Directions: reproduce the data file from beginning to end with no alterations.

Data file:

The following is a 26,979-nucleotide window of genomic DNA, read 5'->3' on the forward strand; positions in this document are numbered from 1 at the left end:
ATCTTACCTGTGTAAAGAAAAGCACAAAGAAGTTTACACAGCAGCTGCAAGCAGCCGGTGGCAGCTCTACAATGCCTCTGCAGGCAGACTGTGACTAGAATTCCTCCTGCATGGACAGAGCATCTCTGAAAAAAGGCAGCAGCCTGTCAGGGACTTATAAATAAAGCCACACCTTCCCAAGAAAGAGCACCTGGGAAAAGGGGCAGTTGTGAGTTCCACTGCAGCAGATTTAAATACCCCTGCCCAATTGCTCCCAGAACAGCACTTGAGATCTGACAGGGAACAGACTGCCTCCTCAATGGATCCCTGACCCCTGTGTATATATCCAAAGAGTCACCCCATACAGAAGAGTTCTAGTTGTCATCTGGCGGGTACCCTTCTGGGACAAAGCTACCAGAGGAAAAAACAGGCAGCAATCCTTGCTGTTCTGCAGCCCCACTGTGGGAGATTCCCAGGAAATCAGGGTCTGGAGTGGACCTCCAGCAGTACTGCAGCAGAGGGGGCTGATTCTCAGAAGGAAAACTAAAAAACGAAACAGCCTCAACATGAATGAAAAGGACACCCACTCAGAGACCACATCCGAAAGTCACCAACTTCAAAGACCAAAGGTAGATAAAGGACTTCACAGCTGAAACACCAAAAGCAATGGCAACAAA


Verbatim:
The following is a 26,979-nucleotide window of genomic DNA, read 5'->3' on the forward strand; positions in this document are numbered from 1 at the left end:
ATCTTACCTGTGTAAAGAAAAGCACAAAGAAGTTTACACAGCAGCTGCAAGCAGCCGGTGGCAGCTCTACAATGCCTCTGCAGGCAGACTGTGACTAGAATTCCTCCTGCATGGACAGAGCATCTCTGAAAAAAGGCAGCAGCCTGTCAGGGACTTATAAATAAAGCCACACCTTCCCAAGAAAGAGCACCTGGGAAAAGGGGCAGTTGTGAGTTCCACTGCAGCAGATTTAAATACCCCTGCCCAATTGCTCCCAGAACAGCACTTGAGATCTGACAGGGAACAGACTGCCTCCTCAATGGATCCCTGACCCCTGTGTATATATCCAAAGAGTCACCCCATACAGAAGAGTTCTAGTTGTCATCTGGCGGGTACCCTTCTGGGACAAAGCTACCAGAGGAAAAAACAGGCAGCAATCCTTGCTGTTCTGCAGCCCCACTGTGGGAGATTCCCAGGAAATCAGGGTCTGGAGTGGACCTCCAGCAGTACTGCAGCAGAGGGGGCTGATTCTCAGAAGGAAAACTAAAAAACGAAACAGCCTCAACATGAATGAAAAGGACACCCACTCAGAGACCACATCCGAAAGTCACCAACTTCAAAGACCAAAGGTAGATAAAGGACTTCACAGCTGAAACACCAAAAGCAATGGCAACAAA